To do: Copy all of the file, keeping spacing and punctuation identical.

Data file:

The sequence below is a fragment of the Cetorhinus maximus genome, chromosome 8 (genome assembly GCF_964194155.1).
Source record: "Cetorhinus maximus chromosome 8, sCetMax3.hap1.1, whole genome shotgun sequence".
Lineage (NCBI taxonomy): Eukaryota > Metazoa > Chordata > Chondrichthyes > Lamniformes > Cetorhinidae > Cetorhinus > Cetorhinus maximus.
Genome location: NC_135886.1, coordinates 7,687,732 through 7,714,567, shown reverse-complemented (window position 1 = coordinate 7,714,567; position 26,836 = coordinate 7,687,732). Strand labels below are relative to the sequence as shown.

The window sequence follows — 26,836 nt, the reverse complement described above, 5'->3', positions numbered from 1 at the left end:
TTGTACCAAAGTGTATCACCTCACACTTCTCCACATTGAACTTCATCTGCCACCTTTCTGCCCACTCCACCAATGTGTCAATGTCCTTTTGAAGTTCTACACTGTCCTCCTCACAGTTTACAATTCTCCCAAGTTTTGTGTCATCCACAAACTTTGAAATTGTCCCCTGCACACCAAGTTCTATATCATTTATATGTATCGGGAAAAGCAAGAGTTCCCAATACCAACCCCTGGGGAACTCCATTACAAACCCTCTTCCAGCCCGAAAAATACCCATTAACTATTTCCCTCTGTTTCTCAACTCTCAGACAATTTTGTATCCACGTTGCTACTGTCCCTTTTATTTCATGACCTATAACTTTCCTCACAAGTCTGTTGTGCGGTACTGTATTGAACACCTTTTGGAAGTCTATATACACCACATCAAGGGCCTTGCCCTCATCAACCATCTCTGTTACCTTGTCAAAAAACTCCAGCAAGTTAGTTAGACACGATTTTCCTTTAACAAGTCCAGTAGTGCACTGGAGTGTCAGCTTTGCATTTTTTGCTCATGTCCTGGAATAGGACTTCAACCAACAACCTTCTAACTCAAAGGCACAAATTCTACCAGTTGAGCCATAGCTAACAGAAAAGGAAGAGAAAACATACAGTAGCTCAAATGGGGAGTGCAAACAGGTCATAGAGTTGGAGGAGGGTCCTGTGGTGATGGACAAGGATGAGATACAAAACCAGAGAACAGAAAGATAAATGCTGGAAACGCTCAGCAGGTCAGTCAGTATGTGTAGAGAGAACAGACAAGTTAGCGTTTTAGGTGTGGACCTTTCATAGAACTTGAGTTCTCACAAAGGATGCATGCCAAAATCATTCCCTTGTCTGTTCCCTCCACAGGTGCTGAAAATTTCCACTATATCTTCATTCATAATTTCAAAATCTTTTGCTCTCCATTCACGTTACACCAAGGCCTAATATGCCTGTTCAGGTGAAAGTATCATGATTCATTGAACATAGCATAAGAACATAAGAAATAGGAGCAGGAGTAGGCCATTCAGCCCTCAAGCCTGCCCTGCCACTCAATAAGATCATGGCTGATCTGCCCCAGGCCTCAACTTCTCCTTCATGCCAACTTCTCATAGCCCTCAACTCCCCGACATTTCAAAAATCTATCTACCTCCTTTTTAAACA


The sequence below is a fragment of the Cetorhinus maximus genome, chromosome 8 (genome assembly GCF_964194155.1).
Source record: "Cetorhinus maximus chromosome 8, sCetMax3.hap1.1, whole genome shotgun sequence".
Lineage (NCBI taxonomy): Eukaryota > Metazoa > Chordata > Chondrichthyes > Lamniformes > Cetorhinidae > Cetorhinus > Cetorhinus maximus.
Genome location: NC_135886.1, coordinates 7,687,732 through 7,714,567, shown reverse-complemented (window position 1 = coordinate 7,714,567; position 26,836 = coordinate 7,687,732). Strand labels below are relative to the sequence as shown.

The window sequence follows — 26,836 nt, the reverse complement described above, 5'->3', positions numbered from 1 at the left end:
TTGTACCAAAGTGTATCACCTCACACTTCTCCACATTGAACTTCATCTGCCACCTTTCTGCCCACTCCACCAATGTGTCAATGTCCTTTTGAAGTTCTACACTGTCCTCCTCACAGTTTACAATTCTCCCAAGTTTTGTGTCATCCACAAACTTTGAAATTGTCCCCTGCACACCAAGTTCTATATCATTTATATGTATCGGGAAAAGCAAGAGTTCCCAATACCAACCCCTGGGGAACTCCATTACAAACCCTCTTCCAGCCCGAAAAATACCCATTAACTATTTCCCTCTGTTTCTCAACTCTCAGACAATTTTGTATCCACGTTGCTACTGTCCCTTTTATTTCATGACCTATAACTTTCCTCACAAGTCTGTTGTGCGGTACTGTATTGAACACCTTTTGGAAGTCTATATACACCACATCAAGGGCCTTGCCCTCATCAACCATCTCTGTTACCTTGTCAAAAAACTCCAGCAAGTTAGTTAGACACGATTTTCCTTTAACAAGTCCAGTAGTGCACTGGAGTGTCAGCTTTGCATTTTTTGCTCATGTCCTGGAATAGGACTTCAACCAACAACCTTCTAACTCAAAGGCACAAATTCTACCAGTTGAGCCATAGCTAACAGAAAAGGAAGAGAAAACATACAGTAGCTCAAATGGGGAGTGCAAACAGGTCATAGAGTTGGAGGAGGGTCCTGTGGTGATGGACAAGGATGAGATACAAAACCAGAGAACAGAAAGATAAATGCTGGAAACGCTCAGCAGGTCAGTCAGTATGTGTAGAGAGAACAGACAAGTTAGCGTTTTAGGTGTGGACCTTTCATAGAACTTGAGTTCTCACAAAGGATGCATGCCAAAATCATTCCCTTGTCTGTTCCCTCCACAGGTGCTGAAAATTTCCACTATATCTTCATTCATAATTTCAAAATCTTTTGCTCTCCATTCACGTTACACCAAGGCCTAATATGCCTGTTCAGGTGAAAGTATCATGATTCATTGAACATAGCATAAGAACATAAGAAATAGGAGCAGGAGTAGGCCATTCAGCCCTCAAGCCTGCCCTGCCACTCAATAAGATCATGGCTGATCTGCCCCAGGCCTCAACTTCTCCTTCATGCCAACTTCTCATAGCCCTCAACTCCCCGACATTTCAAAAATCTATCTACCTCCTTTTTAAACA